Black holes in the era of gravitational wave astronomy

Frans Pretorius , Perimeter Inst., Princeton, USA
Black holes are one of the more astonishing predictions of the theory of General Relativity. The Schwarzschild black hole solution was discovered within months of Einstein publishing the field equations of general relativity, though for decades after was regarded more as a mathematical curiosity than a plausible description of any real object in the universe. This began to change in the 1960's, both through theoretical and observational discoveries, and finally in 2015 the LIGO gravitational wave detectors found the first direct evidence for the existence of black holes, having measured a signal consistent with the inspiral and merger of two black holes. In this talk I will give an overview of black holes in general relativity, the LIGO observations, and what we can hope to learn about black holes in the coming decade as a plethora of new data is gathered from ground based gravitational wave detectors, the Event Horizon Telescope, and pulsar timing arrays.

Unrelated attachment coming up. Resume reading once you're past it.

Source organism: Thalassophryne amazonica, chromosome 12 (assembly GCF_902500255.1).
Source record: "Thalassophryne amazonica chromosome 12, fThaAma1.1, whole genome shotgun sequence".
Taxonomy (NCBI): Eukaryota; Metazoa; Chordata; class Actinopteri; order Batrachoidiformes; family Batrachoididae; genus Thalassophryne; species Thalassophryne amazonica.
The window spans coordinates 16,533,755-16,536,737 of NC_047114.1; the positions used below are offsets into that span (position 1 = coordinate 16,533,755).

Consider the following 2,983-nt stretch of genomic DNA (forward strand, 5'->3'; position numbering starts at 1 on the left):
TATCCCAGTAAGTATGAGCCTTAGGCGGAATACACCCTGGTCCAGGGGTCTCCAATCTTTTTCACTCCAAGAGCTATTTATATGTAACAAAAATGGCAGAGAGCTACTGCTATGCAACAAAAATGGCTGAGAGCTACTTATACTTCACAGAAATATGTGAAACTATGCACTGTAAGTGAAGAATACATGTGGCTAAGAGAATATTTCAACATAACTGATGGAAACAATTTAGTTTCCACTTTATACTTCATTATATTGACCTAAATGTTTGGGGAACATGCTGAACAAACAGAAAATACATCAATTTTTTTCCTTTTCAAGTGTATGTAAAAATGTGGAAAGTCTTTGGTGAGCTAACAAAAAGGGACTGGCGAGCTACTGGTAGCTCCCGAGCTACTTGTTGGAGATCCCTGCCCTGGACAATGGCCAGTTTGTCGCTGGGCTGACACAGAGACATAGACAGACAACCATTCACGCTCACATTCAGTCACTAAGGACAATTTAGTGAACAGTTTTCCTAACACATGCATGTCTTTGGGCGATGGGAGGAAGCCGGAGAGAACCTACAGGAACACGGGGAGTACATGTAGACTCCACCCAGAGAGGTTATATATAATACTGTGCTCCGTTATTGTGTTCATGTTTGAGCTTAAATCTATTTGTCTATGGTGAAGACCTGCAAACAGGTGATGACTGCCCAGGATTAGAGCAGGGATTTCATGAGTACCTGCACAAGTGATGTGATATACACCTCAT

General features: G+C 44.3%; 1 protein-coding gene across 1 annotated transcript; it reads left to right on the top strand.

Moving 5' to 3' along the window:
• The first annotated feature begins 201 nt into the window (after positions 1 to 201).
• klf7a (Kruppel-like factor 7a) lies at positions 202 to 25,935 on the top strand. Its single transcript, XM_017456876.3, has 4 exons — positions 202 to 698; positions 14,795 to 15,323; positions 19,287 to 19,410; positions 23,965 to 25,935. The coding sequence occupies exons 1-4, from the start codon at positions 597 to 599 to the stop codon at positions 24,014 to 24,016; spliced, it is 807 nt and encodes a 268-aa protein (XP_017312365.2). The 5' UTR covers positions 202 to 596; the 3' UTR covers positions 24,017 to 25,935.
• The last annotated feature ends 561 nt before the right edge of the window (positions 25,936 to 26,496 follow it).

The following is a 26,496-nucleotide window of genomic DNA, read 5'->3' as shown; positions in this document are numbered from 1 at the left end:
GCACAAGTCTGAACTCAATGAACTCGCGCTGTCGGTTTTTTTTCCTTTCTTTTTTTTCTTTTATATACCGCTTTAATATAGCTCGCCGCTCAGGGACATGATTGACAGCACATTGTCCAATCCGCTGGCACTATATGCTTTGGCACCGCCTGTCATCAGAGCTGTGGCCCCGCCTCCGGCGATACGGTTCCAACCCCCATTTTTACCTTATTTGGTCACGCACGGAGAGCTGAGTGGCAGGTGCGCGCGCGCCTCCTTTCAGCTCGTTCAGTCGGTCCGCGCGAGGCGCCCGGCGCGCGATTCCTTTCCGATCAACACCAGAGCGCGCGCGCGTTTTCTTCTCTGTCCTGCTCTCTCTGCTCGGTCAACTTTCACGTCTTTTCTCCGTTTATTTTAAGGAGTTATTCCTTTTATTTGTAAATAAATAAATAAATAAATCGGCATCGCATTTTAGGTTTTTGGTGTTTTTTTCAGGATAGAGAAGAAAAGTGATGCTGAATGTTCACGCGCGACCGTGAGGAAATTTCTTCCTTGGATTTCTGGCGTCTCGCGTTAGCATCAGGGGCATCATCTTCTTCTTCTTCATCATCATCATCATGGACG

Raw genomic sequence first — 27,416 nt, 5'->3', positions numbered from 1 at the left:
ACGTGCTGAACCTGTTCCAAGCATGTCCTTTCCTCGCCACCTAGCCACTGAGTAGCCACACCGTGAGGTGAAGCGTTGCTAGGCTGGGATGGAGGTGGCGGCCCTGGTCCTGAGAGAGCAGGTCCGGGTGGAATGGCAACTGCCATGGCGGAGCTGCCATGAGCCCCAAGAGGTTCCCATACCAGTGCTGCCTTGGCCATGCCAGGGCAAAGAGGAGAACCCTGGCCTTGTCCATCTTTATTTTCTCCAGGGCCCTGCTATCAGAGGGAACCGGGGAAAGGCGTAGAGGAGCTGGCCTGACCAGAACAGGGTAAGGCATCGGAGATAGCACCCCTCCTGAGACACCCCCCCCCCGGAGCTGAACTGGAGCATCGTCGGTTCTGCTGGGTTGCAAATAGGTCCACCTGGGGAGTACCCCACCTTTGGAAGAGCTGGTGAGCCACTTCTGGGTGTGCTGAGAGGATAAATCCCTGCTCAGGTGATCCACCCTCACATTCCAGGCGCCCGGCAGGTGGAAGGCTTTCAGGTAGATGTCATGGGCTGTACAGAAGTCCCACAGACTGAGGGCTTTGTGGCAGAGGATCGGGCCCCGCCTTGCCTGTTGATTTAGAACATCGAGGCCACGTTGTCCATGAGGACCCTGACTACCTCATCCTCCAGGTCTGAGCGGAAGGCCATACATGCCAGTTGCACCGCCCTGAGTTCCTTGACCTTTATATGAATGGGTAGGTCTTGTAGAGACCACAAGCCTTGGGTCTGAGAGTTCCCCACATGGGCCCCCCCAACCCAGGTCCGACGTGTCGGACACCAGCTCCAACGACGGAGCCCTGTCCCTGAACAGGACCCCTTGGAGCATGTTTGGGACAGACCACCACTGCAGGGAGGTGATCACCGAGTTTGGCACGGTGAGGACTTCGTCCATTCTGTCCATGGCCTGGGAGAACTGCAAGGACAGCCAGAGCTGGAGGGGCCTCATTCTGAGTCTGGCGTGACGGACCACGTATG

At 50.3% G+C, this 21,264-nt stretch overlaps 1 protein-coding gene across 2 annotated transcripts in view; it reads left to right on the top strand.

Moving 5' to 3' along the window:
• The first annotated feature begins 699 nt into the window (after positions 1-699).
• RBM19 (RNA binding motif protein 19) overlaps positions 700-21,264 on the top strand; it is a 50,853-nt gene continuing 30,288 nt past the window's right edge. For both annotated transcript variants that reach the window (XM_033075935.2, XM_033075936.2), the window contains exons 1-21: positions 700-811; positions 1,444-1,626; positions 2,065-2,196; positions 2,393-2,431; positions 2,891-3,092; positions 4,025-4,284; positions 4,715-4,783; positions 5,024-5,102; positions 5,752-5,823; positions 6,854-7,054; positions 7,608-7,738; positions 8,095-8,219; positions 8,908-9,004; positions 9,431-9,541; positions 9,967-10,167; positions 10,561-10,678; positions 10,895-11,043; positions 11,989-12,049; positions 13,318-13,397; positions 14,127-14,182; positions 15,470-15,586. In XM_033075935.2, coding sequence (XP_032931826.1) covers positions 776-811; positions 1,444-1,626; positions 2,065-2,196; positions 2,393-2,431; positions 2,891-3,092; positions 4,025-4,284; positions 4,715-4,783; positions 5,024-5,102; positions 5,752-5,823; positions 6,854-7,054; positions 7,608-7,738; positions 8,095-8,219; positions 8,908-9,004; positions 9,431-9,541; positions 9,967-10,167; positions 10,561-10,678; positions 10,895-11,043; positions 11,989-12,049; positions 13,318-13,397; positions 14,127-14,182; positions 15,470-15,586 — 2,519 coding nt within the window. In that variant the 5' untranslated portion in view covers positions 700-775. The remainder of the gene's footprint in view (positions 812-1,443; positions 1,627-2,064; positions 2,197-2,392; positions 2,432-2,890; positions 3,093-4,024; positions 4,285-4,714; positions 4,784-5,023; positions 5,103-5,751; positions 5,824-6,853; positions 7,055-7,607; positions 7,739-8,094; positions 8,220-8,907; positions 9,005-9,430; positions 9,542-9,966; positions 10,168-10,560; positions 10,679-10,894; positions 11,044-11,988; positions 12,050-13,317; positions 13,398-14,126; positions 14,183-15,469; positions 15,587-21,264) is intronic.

Heidelberg Joint Astronomical Colloquium
30 Jan 2018, 16:15
Philosophenweg 12, großer Hörsaal

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